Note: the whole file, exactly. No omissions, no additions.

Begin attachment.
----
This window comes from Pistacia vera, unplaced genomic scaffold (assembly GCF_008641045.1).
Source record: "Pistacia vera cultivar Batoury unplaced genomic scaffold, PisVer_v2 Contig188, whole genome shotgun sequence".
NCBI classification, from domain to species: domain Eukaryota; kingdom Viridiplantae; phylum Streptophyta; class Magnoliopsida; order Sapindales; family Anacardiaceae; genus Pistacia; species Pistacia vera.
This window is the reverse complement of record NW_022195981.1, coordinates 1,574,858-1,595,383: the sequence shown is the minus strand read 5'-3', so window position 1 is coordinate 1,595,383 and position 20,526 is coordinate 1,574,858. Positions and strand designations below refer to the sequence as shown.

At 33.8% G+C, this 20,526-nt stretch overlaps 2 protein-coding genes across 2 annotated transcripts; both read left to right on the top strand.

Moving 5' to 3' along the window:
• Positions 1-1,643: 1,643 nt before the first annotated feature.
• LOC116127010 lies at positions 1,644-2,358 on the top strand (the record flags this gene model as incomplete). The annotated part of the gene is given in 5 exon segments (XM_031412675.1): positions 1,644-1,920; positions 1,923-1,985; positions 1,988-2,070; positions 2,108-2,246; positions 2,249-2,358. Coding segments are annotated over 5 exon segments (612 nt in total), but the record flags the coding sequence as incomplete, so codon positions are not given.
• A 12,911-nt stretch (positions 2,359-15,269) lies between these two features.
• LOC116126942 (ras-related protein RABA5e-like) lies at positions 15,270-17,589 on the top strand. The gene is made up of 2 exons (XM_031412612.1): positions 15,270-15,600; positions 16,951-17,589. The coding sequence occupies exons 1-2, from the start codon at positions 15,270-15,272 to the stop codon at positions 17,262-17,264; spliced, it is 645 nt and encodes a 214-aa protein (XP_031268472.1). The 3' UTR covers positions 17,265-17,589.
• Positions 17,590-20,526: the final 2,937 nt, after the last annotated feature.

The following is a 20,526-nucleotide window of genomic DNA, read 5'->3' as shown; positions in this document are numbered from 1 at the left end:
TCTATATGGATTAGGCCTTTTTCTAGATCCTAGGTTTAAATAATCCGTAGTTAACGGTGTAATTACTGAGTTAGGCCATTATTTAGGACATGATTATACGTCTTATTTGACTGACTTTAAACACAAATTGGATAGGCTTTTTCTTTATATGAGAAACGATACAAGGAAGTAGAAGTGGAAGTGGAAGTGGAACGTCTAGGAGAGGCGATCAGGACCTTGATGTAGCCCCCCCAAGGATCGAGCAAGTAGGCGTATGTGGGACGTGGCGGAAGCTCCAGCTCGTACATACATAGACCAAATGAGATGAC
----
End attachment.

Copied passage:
This window comes from Pistacia vera, unplaced genomic scaffold (assembly GCF_008641045.1).
Source record: "Pistacia vera cultivar Batoury unplaced genomic scaffold, PisVer_v2 Contig188, whole genome shotgun sequence".
NCBI classification, from domain to species: domain Eukaryota; kingdom Viridiplantae; phylum Streptophyta; class Magnoliopsida; order Sapindales; family Anacardiaceae; genus Pistacia; species Pistacia vera.
This window is the reverse complement of record NW_022195981.1, coordinates 1,574,858-1,595,383: the sequence shown is the minus strand read 5'-3', so window position 1 is coordinate 1,595,383 and position 20,526 is coordinate 1,574,858. Positions and strand designations below refer to the sequence as shown.

At 33.8% G+C, this 20,526-nt stretch overlaps 2 protein-coding genes across 2 annotated transcripts; both read left to right on the top strand.

Moving 5' to 3' along the window:
• Positions 1-1,643: 1,643 nt before the first annotated feature.
• LOC116127010 lies at positions 1,644-2,358 on the top strand (the record flags this gene model as incomplete). The annotated part of the gene is given in 5 exon segments (XM_031412675.1): positions 1,644-1,920; positions 1,923-1,985; positions 1,988-2,070; positions 2,108-2,246; positions 2,249-2,358. Coding segments are annotated over 5 exon segments (612 nt in total), but the record flags the coding sequence as incomplete, so codon positions are not given.
• A 12,911-nt stretch (positions 2,359-15,269) lies between these two features.
• LOC116126942 (ras-related protein RABA5e-like) lies at positions 15,270-17,589 on the top strand. The gene is made up of 2 exons (XM_031412612.1): positions 15,270-15,600; positions 16,951-17,589. The coding sequence occupies exons 1-2, from the start codon at positions 15,270-15,272 to the stop codon at positions 17,262-17,264; spliced, it is 645 nt and encodes a 214-aa protein (XP_031268472.1). The 3' UTR covers positions 17,265-17,589.
• Positions 17,590-20,526: the final 2,937 nt, after the last annotated feature.

The following is a 20,526-nucleotide window of genomic DNA, read 5'->3' as shown; positions in this document are numbered from 1 at the left end:
TCTATATGGATTAGGCCTTTTTCTAGATCCTAGGTTTAAATAATCCGTAGTTAACGGTGTAATTACTGAGTTAGGCCATTATTTAGGACATGATTATACGTCTTATTTGACTGACTTTAAACACAAATTGGATAGGCTTTTTCTTTATATGAGAAACGATACAAGGAAGTAGAAGTGGAAGTGGAAGTGGAACGTCTAGGAGAGGCGATCAGGACCTTGATGTAGCCCCCCCAAGGATCGAGCAAGTAGGCGTATGTGGGACGTGGCGGAAGCTCCAGCTCGTACATACATAGACCAAATGAGATGAC